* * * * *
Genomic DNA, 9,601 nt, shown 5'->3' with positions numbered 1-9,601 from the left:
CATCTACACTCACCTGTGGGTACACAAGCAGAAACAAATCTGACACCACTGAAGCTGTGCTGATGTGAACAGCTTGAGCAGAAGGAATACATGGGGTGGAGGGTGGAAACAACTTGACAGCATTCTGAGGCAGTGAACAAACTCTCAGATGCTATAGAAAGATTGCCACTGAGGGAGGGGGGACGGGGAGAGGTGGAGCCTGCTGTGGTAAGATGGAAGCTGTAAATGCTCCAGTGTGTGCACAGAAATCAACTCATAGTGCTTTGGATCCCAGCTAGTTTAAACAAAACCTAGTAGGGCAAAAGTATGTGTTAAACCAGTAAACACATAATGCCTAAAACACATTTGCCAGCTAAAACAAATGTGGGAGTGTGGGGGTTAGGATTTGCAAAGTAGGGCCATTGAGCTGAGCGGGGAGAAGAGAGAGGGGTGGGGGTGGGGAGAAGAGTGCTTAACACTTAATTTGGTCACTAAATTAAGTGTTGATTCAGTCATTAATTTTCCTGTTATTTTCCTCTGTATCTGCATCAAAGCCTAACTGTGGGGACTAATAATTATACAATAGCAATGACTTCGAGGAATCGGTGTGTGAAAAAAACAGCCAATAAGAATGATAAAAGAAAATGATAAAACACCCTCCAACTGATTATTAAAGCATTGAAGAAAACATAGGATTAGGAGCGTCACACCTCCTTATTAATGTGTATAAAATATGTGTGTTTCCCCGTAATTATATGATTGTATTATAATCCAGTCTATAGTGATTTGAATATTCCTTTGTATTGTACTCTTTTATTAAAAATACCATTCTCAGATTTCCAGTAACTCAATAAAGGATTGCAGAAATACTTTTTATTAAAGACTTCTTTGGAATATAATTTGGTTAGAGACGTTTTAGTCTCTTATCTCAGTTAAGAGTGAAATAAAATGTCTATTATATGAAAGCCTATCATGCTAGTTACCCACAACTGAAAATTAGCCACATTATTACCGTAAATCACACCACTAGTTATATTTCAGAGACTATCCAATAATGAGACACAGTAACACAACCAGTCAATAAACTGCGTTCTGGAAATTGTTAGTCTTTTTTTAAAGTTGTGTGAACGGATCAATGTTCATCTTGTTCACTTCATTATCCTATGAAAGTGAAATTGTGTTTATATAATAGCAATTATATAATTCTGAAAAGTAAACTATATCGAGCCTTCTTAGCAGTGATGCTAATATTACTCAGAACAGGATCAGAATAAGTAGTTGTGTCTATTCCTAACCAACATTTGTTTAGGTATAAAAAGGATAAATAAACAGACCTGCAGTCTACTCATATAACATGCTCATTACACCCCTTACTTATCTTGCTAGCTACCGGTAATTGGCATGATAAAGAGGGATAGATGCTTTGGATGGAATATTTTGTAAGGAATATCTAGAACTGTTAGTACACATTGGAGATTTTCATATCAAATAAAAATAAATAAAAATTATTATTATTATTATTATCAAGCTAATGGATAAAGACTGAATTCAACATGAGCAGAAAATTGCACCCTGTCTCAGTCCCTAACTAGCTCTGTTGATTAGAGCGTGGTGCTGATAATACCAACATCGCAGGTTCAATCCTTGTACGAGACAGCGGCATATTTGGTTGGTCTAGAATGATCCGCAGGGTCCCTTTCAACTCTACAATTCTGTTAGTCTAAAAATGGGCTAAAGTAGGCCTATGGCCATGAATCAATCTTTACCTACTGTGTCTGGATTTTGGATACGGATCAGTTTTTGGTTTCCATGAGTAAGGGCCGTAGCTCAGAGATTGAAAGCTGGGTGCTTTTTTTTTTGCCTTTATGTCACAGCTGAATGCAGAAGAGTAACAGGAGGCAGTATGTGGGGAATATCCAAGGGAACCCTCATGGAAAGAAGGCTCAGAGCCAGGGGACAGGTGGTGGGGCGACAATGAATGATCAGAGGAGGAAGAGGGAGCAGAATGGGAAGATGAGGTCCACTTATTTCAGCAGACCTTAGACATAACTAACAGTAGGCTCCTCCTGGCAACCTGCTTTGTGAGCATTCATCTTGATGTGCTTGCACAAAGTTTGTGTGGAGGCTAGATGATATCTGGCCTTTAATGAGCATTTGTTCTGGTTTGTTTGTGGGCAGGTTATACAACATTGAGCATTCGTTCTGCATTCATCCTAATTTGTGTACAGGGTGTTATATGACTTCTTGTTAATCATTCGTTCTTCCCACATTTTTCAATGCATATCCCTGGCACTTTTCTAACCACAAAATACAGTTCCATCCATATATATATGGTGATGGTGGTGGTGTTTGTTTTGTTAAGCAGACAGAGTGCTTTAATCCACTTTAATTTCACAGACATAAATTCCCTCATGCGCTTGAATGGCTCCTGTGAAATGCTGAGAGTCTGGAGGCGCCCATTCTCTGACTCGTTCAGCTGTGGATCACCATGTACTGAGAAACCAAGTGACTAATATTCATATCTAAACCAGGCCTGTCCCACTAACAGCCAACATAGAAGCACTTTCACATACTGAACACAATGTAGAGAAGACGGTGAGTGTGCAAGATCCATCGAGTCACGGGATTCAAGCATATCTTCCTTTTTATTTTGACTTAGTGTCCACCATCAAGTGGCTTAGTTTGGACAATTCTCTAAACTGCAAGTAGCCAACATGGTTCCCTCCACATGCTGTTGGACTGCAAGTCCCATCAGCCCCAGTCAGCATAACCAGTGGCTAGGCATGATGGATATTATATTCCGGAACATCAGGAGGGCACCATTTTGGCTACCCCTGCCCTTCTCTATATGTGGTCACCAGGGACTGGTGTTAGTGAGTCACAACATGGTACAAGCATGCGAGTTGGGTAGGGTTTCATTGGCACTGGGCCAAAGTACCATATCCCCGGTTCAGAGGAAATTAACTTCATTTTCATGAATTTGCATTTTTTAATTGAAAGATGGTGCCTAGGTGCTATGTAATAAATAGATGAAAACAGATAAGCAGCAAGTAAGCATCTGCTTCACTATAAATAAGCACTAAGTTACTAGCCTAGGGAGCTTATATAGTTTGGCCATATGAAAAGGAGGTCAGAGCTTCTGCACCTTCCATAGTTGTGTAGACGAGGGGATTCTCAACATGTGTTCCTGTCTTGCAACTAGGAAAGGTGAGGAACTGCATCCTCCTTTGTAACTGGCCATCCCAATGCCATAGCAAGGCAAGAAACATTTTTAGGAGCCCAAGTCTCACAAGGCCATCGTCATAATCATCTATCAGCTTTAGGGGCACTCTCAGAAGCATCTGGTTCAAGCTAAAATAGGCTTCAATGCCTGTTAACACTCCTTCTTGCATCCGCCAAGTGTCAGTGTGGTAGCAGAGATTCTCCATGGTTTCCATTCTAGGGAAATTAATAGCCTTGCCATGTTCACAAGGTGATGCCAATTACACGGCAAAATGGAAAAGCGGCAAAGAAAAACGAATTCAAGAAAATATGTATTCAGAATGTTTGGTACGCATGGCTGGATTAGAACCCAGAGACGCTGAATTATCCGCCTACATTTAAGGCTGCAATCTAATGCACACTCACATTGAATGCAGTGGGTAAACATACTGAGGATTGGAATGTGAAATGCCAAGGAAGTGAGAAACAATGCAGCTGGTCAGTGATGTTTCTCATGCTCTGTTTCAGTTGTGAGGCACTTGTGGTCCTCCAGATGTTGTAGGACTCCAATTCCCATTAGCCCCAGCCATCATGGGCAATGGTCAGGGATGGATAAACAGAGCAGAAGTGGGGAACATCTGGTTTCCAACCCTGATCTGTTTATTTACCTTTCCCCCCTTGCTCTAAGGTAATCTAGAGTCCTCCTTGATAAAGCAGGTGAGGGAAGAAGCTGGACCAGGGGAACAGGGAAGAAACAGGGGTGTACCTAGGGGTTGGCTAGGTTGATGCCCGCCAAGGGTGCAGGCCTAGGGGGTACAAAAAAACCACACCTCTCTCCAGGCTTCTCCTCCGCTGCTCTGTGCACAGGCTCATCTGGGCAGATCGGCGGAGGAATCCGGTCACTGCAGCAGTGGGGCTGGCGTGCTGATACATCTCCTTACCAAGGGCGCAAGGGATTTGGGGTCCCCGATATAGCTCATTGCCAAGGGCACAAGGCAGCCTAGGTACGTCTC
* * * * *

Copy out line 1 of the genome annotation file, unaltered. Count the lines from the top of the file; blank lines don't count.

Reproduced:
Genomic DNA, 9,601 nt, shown 5'->3' with positions numbered 1-9,601 from the left: